Priorities report provides roadmap for drug strategy
In Haliburton County, top concerns of respondents to a community survey about substance use and the harm associated with drug and alcohol use were impaired driving, lack of resources and access to services, children and youth and crime and community safety.
The concerns are captured in the HKLN Community Priorities Report 2018, which includes results of the broad survey that involved more than 600 people in Haliburton County, the City of Kawartha Lakes and Northumberland County and was revealed by the Haliburton, Kawartha Lakes, Northumberland (HKLN) Drug Strategy on Sept. 25.
Respondents to the survey identified promoting community safety, improving strategies to deal with impaired driving, providing support to children and youth and creating more services and supports for those dealing with substance-use addiction as key local priorities.
“The roadmap is very timely because it provides a starting point for conversation on how the community might collectively respond to the harms associated with substance use, especially at a time when many of our communities are dealing with an unprecedented number of opioid-related overdoses and preparing for cannabis legalization happening [this month],” said Megan Deyman, the co-ordinator of the HKLN Drug Strategy, in a press release. To reduce harm associated with alcohol, drugs and the use of prescription medication not as prescribed, the drug strategy focuses on four main areas: harm reduction, prevention and education, treatment, and justice and enforcement.
The report released in September and presented to the public at the S.G Nesbitt Memorial Arena in Minden on Oct. 9 notes that alcohol, opioids and cannabis are the highest contributors to the cost of substance use in Canada, excluding tobacco, as identified by the Canadian Centre on Substance Use and Addiction. The cost of substance use in Canada results in lost productivity, healthcare costs, criminal justice costs and other direct costs.
In HKPR, 56 per cent of individuals, both male and female, self-reported a rate of alcohol use that exceeded the low-risk alcohol drinking guidelines for injury and chronic disease.
Opioid use trends in HKPR showed in 2017 there was a peak of four emergency department visits in October, about 30 hospitalizations and at least 10 deaths related to opioids.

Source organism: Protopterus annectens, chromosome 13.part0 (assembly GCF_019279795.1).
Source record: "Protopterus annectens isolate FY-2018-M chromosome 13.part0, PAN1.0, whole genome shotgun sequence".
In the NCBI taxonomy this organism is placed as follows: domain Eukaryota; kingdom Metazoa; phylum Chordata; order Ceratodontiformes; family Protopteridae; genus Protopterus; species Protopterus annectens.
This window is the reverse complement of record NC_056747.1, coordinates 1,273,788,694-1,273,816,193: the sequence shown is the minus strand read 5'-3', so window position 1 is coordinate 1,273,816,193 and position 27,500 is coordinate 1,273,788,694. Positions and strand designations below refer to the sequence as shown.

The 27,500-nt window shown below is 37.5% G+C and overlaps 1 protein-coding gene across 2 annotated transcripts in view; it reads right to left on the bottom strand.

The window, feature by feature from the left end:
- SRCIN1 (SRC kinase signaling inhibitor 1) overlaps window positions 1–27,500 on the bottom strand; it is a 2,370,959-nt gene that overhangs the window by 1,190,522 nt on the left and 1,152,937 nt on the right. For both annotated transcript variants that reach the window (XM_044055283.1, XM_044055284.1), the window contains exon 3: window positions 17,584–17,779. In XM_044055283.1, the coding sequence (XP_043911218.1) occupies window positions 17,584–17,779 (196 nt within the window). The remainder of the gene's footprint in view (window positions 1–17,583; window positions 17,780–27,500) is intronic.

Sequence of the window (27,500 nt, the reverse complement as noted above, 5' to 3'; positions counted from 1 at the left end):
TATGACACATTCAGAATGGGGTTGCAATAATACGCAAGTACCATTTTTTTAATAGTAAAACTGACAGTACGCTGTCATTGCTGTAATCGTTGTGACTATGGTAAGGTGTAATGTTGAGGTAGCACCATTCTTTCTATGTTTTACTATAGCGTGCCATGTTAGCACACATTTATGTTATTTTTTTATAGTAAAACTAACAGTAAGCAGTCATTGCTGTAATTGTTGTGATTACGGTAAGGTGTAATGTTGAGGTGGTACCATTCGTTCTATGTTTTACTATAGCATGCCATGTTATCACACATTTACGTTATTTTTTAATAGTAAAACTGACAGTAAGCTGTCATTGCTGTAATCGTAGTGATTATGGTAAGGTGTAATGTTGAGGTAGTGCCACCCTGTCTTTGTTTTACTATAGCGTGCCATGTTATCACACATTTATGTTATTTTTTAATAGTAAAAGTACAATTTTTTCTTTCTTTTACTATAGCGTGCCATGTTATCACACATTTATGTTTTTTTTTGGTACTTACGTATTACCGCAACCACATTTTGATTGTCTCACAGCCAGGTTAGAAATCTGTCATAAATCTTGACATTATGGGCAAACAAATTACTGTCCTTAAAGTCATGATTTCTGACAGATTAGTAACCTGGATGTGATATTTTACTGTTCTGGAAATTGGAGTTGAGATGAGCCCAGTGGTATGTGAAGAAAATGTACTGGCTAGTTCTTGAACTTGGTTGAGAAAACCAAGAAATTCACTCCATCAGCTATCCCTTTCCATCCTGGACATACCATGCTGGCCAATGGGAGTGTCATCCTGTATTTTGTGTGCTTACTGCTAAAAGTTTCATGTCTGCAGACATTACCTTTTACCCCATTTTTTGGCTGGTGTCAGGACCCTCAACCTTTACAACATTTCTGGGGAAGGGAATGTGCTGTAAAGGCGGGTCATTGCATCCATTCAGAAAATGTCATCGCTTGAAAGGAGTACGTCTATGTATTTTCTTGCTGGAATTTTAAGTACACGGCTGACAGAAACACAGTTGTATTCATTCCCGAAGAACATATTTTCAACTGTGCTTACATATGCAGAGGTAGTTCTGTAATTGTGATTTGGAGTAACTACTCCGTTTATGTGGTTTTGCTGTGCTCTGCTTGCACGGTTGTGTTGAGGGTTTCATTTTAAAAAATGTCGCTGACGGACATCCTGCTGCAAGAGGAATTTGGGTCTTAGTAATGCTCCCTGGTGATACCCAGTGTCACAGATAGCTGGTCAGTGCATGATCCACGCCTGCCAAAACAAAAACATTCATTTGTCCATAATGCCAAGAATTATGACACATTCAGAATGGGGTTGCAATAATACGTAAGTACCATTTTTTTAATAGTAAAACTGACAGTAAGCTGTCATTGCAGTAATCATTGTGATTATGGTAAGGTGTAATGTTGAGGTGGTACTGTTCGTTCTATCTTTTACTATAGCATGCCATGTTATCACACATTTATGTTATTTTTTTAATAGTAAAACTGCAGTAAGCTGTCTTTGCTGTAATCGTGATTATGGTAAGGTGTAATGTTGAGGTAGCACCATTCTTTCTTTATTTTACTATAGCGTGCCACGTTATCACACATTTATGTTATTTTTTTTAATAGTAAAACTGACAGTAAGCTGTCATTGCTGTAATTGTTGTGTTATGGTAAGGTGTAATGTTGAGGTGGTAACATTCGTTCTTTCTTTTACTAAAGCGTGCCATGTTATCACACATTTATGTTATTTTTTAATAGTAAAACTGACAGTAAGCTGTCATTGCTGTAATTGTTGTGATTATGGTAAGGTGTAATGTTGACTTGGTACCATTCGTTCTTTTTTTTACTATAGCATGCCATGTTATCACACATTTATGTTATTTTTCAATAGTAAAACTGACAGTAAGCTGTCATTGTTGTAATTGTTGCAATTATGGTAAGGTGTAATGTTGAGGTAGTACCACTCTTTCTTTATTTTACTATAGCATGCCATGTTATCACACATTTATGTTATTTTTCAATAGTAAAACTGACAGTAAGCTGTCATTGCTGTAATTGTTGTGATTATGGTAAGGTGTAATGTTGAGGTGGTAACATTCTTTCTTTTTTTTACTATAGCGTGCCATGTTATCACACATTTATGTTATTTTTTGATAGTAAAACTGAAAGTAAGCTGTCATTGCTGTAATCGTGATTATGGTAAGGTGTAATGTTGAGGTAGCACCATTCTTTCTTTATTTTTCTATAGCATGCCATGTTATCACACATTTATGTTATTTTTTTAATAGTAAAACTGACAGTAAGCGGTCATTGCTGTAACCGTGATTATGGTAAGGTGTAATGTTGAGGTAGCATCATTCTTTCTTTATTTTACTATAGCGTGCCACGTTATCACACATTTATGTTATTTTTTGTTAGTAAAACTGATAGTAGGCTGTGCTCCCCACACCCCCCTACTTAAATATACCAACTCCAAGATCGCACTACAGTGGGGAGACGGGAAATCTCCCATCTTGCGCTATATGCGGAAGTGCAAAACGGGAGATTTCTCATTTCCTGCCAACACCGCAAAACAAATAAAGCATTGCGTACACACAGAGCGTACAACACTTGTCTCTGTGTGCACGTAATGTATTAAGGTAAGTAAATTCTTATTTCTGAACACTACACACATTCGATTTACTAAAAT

According to the Community Priorities Report 2018, regarding lifetime use, close to half (49.4 per cent) of HKPR residents aged 18 and older report having ever used any illicit drug in their lifetime. The report includes that according to the 2017 Ontario Student Drug Use and Health Survey almost 40 per cent of HKPR district Grade 9 to 12 students reported using any drug in the previous 12 months to get high.
In total, 548 surveys were taken: 51 per cent in the City of Kawartha Lakes, 29.7 per cent in Northumberland County, 15 per cent in Haliburton County and 4.2 per cent classified as other (Peterborough). Seventy-nine interviews and 62 follow-up surveys with service providers occurred.
“The strength of a regional drug strategy like ours is that it includes all aspects of substance use, and brings together many different groups, wearing many different hats, all seeking solutions,” said Catherine MacDonald, substances and harm reduction coordinator at the HKPR District Health Unit, who encouraged local residents to get involved by reading the full report online.
Locally, nearly 50 organizations are involved in the local drug strategy, including police services, fire departments, EMS personnel, health unit staff, community-based agencies, treatment services, pharmacists, family health teams, youth and social service agencies, mental health groups, and concerned individuals.
The local drug strategy is being funded through the Grow Grant from the Ontario Trillium Foundation, with the specific purpose of engaging small communities and diverse groups to improve community life.
For more information, visit www.hklndrugstrategy.ca.